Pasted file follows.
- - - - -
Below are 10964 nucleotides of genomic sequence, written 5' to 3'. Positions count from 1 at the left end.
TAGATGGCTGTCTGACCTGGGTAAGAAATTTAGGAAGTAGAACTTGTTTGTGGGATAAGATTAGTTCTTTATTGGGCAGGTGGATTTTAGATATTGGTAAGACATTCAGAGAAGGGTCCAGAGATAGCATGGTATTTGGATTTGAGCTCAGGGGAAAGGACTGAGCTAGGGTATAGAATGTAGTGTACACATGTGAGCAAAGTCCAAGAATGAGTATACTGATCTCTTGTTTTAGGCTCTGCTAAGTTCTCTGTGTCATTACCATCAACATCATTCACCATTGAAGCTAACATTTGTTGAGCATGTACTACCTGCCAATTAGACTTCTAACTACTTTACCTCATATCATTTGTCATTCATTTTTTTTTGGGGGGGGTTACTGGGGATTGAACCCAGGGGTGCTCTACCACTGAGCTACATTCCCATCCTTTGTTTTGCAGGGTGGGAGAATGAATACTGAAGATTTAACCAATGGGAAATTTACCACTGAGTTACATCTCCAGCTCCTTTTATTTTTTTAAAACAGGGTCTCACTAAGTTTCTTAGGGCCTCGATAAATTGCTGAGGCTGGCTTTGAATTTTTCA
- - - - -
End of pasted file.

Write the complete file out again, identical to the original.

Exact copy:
Below are 10964 nucleotides of genomic sequence, written 5' to 3'. Positions count from 1 at the left end.
TAGATGGCTGTCTGACCTGGGTAAGAAATTTAGGAAGTAGAACTTGTTTGTGGGATAAGATTAGTTCTTTATTGGGCAGGTGGATTTTAGATATTGGTAAGACATTCAGAGAAGGGTCCAGAGATAGCATGGTATTTGGATTTGAGCTCAGGGGAAAGGACTGAGCTAGGGTATAGAATGTAGTGTACACATGTGAGCAAAGTCCAAGAATGAGTATACTGATCTCTTGTTTTAGGCTCTGCTAAGTTCTCTGTGTCATTACCATCAACATCATTCACCATTGAAGCTAACATTTGTTGAGCATGTACTACCTGCCAATTAGACTTCTAACTACTTTACCTCATATCATTTGTCATTCATTTTTTTTTGGGGGGGGTTACTGGGGATTGAACCCAGGGGTGCTCTACCACTGAGCTACATTCCCATCCTTTGTTTTGCAGGGTGGGAGAATGAATACTGAAGATTTAACCAATGGGAAATTTACCACTGAGTTACATCTCCAGCTCCTTTTATTTTTTTAAAACAGGGTCTCACTAAGTTTCTTAGGGCCTCGATAAATTGCTGAGGCTGGCTTTGAATTTTTCA